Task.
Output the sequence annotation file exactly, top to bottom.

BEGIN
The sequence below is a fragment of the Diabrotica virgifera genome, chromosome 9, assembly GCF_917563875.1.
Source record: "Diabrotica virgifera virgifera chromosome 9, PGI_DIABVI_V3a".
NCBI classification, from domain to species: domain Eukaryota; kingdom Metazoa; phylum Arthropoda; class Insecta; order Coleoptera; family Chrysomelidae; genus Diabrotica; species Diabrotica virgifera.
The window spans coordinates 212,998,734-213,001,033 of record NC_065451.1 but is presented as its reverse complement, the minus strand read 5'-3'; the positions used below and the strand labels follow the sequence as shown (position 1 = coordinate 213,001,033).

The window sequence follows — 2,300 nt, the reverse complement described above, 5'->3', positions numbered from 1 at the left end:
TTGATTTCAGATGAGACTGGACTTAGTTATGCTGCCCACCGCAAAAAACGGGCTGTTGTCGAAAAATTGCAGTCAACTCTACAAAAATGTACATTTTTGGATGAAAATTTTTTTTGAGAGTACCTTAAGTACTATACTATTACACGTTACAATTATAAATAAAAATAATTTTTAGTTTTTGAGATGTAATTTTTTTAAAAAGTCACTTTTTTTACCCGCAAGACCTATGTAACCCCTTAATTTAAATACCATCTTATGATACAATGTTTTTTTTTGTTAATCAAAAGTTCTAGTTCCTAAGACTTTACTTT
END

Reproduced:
The sequence below is a fragment of the Diabrotica virgifera genome, chromosome 9, assembly GCF_917563875.1.
Source record: "Diabrotica virgifera virgifera chromosome 9, PGI_DIABVI_V3a".
NCBI classification, from domain to species: domain Eukaryota; kingdom Metazoa; phylum Arthropoda; class Insecta; order Coleoptera; family Chrysomelidae; genus Diabrotica; species Diabrotica virgifera.
The window spans coordinates 212,998,734-213,001,033 of record NC_065451.1 but is presented as its reverse complement, the minus strand read 5'-3'; the positions used below and the strand labels follow the sequence as shown (position 1 = coordinate 213,001,033).

The window sequence follows — 2,300 nt, the reverse complement described above, 5'->3', positions numbered from 1 at the left end:
TTGATTTCAGATGAGACTGGACTTAGTTATGCTGCCCACCGCAAAAAACGGGCTGTTGTCGAAAAATTGCAGTCAACTCTACAAAAATGTACATTTTTGGATGAAAATTTTTTTTGAGAGTACCTTAAGTACTATACTATTACACGTTACAATTATAAATAAAAATAATTTTTAGTTTTTGAGATGTAATTTTTTTAAAAAGTCACTTTTTTTACCCGCAAGACCTATGTAACCCCTTAATTTAAATACCATCTTATGATACAATGTTTTTTTTTGTTAATCAAAAGTTCTAGTTCCTAAGACTTTACTTT